They often work on commission, so they’re motivated to get you the best prices possible. They can also help you save money by negotiating better prices with fabric mills on your behalf.

Know Your Vendors

Knowing how to work with a clothes and fabric manufacturer is vital for anyone in the fashion industry, whether you’re starting your own line or helping other brands get their designs into production as a freelancer.

Knowing the suitable suppliers and how they can help you will make the entire process much easier – and get your line one step closer to a finished product!

There are three types of fabric suppliers:

  • 👉 Mills: Fabric mills produce fabric and typically have a high minimum order quantity (MOQ).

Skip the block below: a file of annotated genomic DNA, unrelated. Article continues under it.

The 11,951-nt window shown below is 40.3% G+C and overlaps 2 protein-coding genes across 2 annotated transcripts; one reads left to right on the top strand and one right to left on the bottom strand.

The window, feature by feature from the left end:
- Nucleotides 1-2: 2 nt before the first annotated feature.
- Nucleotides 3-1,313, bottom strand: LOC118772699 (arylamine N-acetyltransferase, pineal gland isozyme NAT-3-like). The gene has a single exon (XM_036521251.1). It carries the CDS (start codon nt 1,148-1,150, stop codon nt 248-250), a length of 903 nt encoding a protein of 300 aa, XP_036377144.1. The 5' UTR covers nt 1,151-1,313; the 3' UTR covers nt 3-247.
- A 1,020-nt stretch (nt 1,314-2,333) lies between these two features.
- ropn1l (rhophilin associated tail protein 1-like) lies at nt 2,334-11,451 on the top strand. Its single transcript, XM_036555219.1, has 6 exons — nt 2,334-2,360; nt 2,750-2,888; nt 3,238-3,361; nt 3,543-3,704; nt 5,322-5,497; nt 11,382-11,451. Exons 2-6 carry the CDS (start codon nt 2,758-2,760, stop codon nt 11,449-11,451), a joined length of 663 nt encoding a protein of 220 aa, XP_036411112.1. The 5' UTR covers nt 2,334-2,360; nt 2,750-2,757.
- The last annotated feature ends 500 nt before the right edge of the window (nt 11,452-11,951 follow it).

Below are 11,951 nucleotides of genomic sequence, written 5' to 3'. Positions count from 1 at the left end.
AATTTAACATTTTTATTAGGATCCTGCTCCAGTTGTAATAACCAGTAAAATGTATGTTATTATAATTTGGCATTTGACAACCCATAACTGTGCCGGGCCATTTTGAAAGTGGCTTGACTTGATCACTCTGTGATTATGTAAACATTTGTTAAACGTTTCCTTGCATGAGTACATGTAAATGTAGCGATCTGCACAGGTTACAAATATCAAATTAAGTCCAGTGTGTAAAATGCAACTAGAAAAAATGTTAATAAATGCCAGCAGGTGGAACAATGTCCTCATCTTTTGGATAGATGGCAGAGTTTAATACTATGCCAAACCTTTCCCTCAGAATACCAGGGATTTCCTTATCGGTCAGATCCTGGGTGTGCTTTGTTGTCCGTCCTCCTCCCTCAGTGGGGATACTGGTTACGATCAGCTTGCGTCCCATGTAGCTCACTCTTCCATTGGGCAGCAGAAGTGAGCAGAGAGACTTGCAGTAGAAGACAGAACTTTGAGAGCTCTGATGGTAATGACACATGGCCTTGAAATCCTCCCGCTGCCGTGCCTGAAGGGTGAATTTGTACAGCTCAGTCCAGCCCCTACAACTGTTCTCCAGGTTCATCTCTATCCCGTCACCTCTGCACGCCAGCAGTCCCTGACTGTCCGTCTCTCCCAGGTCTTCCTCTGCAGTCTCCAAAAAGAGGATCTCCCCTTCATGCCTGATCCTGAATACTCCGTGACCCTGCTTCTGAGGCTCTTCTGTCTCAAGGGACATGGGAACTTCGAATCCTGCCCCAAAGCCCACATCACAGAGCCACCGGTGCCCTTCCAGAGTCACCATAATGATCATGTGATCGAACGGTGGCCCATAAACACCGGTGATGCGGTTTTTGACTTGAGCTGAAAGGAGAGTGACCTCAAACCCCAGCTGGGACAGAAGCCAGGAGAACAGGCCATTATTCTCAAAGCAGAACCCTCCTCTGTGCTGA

• 👉 Wholesalers: Wholesalers stock fabrics bought from fabric mills and sold to retailers.
  • 👉 Jobbers: Jobbers deal with overruns and surplus fabrics, often selling them at a discounted price.

If you’re unsure which supplier to choose, try attending a trade show like Texworld or DG Expo in New York, where you can browse the selections of multiple fabric suppliers at once.

Alternatively, ask for a recommendation from someone you trust in the fashion industry. Make sure that you have a plan for sampling and inspecting fabric shipments. This should be based on recognized statistical sampling methods and industry standards.

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Do Your Research

If you want to be a successful sewist, it’s essential to know your fabrics. Knowing your fabric weight (GSM), color, and care instructions will help you make the best choice for your sewing projects.